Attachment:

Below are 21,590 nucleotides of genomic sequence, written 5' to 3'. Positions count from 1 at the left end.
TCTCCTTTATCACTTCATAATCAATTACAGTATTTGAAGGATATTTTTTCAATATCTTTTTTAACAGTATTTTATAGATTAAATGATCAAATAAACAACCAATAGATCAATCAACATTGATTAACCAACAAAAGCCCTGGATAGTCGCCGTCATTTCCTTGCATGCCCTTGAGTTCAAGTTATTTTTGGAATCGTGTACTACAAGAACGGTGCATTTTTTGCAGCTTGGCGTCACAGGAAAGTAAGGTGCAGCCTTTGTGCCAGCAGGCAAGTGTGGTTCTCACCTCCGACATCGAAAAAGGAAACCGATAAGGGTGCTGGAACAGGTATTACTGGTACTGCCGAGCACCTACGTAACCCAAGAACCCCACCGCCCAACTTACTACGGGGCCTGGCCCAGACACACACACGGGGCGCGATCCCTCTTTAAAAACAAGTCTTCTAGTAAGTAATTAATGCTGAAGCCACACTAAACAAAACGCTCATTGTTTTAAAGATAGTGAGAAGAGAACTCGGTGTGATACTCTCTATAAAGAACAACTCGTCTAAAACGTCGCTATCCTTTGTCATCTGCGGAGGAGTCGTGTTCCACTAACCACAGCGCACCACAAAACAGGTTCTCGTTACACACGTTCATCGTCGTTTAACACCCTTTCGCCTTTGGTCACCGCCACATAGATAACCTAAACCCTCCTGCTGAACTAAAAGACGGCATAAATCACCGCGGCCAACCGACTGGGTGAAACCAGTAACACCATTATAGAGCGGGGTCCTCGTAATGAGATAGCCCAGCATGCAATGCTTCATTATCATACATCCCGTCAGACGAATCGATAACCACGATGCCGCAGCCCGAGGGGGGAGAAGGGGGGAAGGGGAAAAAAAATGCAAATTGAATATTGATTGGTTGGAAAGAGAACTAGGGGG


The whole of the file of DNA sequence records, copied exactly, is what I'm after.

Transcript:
Below are 21,590 nucleotides of genomic sequence, written 5' to 3'. Positions count from 1 at the left end.
TCTCCTTTATCACTTCATAATCAATTACAGTATTTGAAGGATATTTTTTCAATATCTTTTTTAACAGTATTTTATAGATTAAATGATCAAATAAACAACCAATAGATCAATCAACATTGATTAACCAACAAAAGCCCTGGATAGTCGCCGTCATTTCCTTGCATGCCCTTGAGTTCAAGTTATTTTTGGAATCGTGTACTACAAGAACGGTGCATTTTTTGCAGCTTGGCGTCACAGGAAAGTAAGGTGCAGCCTTTGTGCCAGCAGGCAAGTGTGGTTCTCACCTCCGACATCGAAAAAGGAAACCGATAAGGGTGCTGGAACAGGTATTACTGGTACTGCCGAGCACCTACGTAACCCAAGAACCCCACCGCCCAACTTACTACGGGGCCTGGCCCAGACACACACACGGGGCGCGATCCCTCTTTAAAAACAAGTCTTCTAGTAAGTAATTAATGCTGAAGCCACACTAAACAAAACGCTCATTGTTTTAAAGATAGTGAGAAGAGAACTCGGTGTGATACTCTCTATAAAGAACAACTCGTCTAAAACGTCGCTATCCTTTGTCATCTGCGGAGGAGTCGTGTTCCACTAACCACAGCGCACCACAAAACAGGTTCTCGTTACACACGTTCATCGTCGTTTAACACCCTTTCGCCTTTGGTCACCGCCACATAGATAACCTAAACCCTCCTGCTGAACTAAAAGACGGCATAAATCACCGCGGCCAACCGACTGGGTGAAACCAGTAACACCATTATAGAGCGGGGTCCTCGTAATGAGATAGCCCAGCATGCAATGCTTCATTATCATACATCCCGTCAGACGAATCGATAACCACGATGCCGCAGCCCGAGGGGGGAGAAGGGGGGAAGGGGAAAAAAAATGCAAATTGAATATTGATTGGTTGGAAAGAGAACTAGGGGG